Arts & Culture

Richard Glover: In need of some moral support

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I’ve just signed a contract for a new book and – for the first time – there’s a clause demanding that I be morally upstanding. Richard Glover The Canberra Times It notes that the “commercial value of the work” is intrinsically linked to the “standing in the community of the author” and, therefore, if I misbehave they have a right to seize back the modest advance and – presumably – burn all copies of the… This puts a lot of ... Read More »

‘Measuring success differently’: New Zealand budget’s shift in economic thinking

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The Ardern government in New Zealand is articulating a bigger role for government in society, talking up wellbeing over traditional economic measures — while still playing on the standard “fiscal… David Donaldson TheMandarin New Zealand’s Labour-led coalition government has handed down its first budget, highlighting health, education and housing as areas of focus. “Our priorities are different from the previous government. We are determined to turn the page on the ideology of individualism and a hands-off approach to our economy ... Read More »

Tom Wolfe elevated journalism into enduring literature

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In 20th-century popular culture, journalists were portrayed as needy hacks desperate to write the Great American Novel. William McKeen The Conversation Journalism was the means to an end that few achieved. But Tom Wolfe, who died May 14 at age 88, helped change that in the 1960s. He was one of the New Journalists, who wrote nonfiction using the techniques of fiction. As an example: Journalists had long been trained to use direct quotations sparingly and to look for money ... Read More »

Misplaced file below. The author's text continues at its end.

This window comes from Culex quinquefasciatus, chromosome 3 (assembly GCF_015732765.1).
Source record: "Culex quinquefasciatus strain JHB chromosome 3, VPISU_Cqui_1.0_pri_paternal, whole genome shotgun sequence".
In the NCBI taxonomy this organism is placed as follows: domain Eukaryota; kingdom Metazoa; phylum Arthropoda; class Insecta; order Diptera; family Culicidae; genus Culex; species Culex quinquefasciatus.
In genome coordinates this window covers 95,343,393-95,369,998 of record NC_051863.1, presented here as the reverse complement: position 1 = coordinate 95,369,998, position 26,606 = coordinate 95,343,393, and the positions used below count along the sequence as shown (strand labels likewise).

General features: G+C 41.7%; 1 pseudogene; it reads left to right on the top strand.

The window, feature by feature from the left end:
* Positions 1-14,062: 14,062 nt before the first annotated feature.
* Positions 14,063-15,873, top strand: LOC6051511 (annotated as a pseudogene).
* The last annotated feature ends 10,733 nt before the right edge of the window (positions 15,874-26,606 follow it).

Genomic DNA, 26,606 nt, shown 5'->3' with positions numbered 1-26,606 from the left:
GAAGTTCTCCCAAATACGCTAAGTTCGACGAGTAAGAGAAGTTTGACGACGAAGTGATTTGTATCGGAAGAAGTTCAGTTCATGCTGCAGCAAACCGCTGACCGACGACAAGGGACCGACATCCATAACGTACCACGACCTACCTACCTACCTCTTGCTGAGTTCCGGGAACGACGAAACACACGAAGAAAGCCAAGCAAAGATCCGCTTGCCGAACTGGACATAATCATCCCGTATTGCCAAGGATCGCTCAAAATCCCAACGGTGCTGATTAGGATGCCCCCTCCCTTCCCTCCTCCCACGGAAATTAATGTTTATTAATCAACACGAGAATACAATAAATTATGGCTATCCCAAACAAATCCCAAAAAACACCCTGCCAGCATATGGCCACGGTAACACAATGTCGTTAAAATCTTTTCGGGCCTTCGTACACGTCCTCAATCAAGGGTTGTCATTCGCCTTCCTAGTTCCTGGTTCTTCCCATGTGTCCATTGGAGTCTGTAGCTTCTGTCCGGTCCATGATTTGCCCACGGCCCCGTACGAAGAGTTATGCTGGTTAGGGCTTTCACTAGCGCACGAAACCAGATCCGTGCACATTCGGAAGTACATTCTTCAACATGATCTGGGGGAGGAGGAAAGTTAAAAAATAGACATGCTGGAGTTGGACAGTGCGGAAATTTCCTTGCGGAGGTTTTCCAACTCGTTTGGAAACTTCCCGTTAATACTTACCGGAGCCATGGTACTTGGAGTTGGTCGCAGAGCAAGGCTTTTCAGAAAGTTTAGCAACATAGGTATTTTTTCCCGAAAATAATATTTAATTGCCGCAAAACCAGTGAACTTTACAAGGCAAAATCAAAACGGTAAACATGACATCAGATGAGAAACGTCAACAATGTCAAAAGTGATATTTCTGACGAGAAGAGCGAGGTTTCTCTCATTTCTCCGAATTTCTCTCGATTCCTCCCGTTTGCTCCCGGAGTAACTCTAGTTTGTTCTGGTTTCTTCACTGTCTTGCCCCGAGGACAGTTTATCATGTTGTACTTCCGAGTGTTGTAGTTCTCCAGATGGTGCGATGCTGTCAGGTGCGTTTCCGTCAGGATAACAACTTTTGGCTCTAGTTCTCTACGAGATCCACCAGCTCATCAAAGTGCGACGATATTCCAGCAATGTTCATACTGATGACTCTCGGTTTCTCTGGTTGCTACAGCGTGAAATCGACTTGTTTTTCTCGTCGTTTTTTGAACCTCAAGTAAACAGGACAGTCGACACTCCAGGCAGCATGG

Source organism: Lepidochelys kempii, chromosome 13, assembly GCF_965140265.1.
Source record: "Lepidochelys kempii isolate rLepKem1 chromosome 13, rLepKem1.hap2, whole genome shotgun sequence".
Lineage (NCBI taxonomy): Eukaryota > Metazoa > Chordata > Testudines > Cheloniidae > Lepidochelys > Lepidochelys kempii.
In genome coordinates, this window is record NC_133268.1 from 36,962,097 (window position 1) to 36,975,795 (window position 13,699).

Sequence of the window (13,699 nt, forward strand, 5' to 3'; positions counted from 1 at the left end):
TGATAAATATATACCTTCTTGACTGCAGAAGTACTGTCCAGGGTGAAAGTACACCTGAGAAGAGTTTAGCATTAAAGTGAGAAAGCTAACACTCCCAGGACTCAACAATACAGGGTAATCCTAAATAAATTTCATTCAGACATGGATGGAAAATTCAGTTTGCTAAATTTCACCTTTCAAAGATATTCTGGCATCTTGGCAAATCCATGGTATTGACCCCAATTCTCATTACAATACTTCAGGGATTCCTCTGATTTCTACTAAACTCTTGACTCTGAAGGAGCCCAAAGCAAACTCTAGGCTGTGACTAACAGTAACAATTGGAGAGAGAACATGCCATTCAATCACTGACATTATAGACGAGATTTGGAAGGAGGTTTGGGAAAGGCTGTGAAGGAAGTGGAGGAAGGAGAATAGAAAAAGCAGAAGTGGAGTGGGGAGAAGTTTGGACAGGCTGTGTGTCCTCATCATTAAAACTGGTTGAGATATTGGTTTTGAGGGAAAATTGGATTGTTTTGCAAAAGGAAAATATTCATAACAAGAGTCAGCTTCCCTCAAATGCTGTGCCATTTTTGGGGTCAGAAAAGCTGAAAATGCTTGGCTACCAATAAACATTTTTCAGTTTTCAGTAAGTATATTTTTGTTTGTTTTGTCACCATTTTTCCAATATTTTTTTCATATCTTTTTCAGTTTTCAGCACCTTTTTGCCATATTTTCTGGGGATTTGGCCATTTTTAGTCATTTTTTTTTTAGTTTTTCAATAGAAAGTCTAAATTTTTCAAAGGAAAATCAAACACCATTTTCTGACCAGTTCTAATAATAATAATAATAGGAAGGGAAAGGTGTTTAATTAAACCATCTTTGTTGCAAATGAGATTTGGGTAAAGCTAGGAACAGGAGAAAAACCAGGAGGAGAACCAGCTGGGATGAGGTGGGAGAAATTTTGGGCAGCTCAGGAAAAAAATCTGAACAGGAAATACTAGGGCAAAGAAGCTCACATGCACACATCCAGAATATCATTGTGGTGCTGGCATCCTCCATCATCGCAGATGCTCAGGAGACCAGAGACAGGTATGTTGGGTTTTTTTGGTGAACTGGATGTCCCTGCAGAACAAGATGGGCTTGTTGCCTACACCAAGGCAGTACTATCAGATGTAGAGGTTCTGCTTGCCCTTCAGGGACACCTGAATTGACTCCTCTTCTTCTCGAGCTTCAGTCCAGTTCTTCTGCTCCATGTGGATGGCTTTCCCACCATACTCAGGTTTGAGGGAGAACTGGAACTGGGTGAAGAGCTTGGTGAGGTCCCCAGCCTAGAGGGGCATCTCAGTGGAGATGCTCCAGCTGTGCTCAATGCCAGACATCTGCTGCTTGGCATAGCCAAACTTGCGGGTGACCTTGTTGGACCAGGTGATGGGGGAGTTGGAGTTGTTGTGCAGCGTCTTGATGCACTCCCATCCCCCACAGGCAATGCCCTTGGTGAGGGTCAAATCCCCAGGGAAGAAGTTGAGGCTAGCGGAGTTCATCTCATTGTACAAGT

One day, two students: What college looks like from opposite ends of the income gap

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A college degree has long been touted as society’s great leveler, essential for entry into the middle class. Rachel Kurzius andHarrison Smith The Washington Post Nearly 20 million students enrolled in an undergraduate program in 2015, according to the U.S. Department of Education. Movies and television tend to portray an idealized college experience, featuring 18- to 21-year-olds who attend four-year institutions and live on campus. But in reality the college experience is far more varied. Only 15 percent of the undergraduate ... Read More »

Seeing the unseen: the exhibition opening up the universe to teenagers

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Scienceworks museum takes a new approach to getting young people interested in Stem subjects – with playful results Jane Howard The Guardian Dr Kendall Ackley pushes her fist into the universe: purples and pinks and flashes of yellow, two black holes spin across the screen. As she pushes, the universe responds, concaving inwards. Her fist becomes a “potential well”, its gravity overriding that of the other black holes, pulling them into its orbit. Ackley was a member of the team ... Read More »

Jillian Murray and Suzanne Chaundy’s De Stroyed